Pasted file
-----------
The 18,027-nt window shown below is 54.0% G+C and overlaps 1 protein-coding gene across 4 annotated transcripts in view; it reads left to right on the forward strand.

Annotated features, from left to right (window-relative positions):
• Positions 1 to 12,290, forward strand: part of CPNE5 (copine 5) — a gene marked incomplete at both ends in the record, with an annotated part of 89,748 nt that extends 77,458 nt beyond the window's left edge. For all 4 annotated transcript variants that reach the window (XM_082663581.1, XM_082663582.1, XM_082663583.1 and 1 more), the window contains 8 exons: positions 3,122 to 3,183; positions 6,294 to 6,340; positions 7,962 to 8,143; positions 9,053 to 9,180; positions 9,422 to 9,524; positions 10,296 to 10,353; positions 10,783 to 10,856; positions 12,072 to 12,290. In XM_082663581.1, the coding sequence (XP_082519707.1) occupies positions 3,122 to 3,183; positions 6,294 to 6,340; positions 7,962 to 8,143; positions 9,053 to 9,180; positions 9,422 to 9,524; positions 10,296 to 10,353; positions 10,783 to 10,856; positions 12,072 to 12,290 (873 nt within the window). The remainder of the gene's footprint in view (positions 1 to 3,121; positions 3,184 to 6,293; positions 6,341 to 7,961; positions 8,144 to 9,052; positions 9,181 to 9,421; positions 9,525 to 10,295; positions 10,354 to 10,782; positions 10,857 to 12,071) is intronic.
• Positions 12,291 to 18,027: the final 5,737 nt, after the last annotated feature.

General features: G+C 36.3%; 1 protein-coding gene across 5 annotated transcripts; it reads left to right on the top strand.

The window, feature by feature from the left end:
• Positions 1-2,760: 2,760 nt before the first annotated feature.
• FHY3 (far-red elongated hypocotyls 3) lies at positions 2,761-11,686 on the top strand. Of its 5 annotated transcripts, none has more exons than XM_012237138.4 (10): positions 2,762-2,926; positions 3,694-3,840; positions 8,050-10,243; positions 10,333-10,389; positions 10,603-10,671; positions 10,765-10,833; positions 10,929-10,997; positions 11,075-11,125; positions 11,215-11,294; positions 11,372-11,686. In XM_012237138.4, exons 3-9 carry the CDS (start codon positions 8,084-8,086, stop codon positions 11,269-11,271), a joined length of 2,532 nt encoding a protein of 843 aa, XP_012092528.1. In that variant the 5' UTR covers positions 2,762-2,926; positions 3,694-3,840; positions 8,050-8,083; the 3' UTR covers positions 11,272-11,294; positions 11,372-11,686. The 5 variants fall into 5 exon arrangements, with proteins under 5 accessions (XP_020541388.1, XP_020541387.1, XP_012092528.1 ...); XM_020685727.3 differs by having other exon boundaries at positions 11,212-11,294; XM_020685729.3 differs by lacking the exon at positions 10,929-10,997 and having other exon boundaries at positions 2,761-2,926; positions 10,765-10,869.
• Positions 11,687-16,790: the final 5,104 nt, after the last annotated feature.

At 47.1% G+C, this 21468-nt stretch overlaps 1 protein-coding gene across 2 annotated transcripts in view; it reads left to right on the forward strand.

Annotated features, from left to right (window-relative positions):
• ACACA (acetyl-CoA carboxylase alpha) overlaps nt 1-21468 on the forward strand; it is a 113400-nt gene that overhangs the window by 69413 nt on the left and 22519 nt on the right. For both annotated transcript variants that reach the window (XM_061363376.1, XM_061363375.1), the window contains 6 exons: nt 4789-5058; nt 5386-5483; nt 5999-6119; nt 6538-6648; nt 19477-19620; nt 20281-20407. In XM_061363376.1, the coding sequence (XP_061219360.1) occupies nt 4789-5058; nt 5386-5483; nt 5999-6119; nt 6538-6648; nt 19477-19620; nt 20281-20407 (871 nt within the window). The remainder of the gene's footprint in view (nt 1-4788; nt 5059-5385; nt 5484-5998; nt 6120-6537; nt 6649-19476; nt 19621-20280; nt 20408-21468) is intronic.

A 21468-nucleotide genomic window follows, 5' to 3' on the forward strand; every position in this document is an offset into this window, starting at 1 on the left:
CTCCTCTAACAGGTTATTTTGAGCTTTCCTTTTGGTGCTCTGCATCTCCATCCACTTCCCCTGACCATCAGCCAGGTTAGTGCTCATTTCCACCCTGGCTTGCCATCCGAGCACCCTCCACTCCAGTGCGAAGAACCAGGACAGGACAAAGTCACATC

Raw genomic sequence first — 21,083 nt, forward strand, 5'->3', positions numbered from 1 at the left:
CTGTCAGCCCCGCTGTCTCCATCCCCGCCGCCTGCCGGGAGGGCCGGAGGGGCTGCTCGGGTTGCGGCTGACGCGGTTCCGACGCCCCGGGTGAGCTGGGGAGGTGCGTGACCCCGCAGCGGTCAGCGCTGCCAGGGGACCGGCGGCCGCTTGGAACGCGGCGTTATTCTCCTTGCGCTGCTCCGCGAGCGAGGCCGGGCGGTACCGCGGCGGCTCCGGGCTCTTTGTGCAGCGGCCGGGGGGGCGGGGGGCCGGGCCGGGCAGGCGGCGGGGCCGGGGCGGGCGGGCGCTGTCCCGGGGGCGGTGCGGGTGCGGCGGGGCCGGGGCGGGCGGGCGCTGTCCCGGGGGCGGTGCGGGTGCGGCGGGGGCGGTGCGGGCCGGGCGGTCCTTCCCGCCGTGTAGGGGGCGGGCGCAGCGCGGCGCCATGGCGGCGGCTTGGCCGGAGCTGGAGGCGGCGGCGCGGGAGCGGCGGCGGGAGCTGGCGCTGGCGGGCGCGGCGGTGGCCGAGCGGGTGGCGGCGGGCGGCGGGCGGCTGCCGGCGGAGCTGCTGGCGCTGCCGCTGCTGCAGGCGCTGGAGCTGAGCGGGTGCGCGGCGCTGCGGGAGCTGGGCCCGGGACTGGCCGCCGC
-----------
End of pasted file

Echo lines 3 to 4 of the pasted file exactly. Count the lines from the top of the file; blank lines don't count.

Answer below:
• Positions 1 to 12,290, forward strand: part of CPNE5 (copine 5) — a gene marked incomplete at both ends in the record, with an annotated part of 89,748 nt that extends 77,458 nt beyond the window's left edge. For all 4 annotated transcript variants that reach the window (XM_082663581.1, XM_082663582.1, XM_082663583.1 and 1 more), the window contains 8 exons: positions 3,122 to 3,183; positions 6,294 to 6,340; positions 7,962 to 8,143; positions 9,053 to 9,180; positions 9,422 to 9,524; positions 10,296 to 10,353; positions 10,783 to 10,856; positions 12,072 to 12,290. In XM_082663581.1, the coding sequence (XP_082519707.1) occupies positions 3,122 to 3,183; positions 6,294 to 6,340; positions 7,962 to 8,143; positions 9,053 to 9,180; positions 9,422 to 9,524; positions 10,296 to 10,353; positions 10,783 to 10,856; positions 12,072 to 12,290 (873 nt within the window). The remainder of the gene's footprint in view (positions 1 to 3,121; positions 3,184 to 6,293; positions 6,341 to 7,961; positions 8,144 to 9,052; positions 9,181 to 9,421; positions 9,525 to 10,295; positions 10,354 to 10,782; positions 10,857 to 12,071) is intronic.
• Positions 12,291 to 18,027: the final 5,737 nt, after the last annotated feature.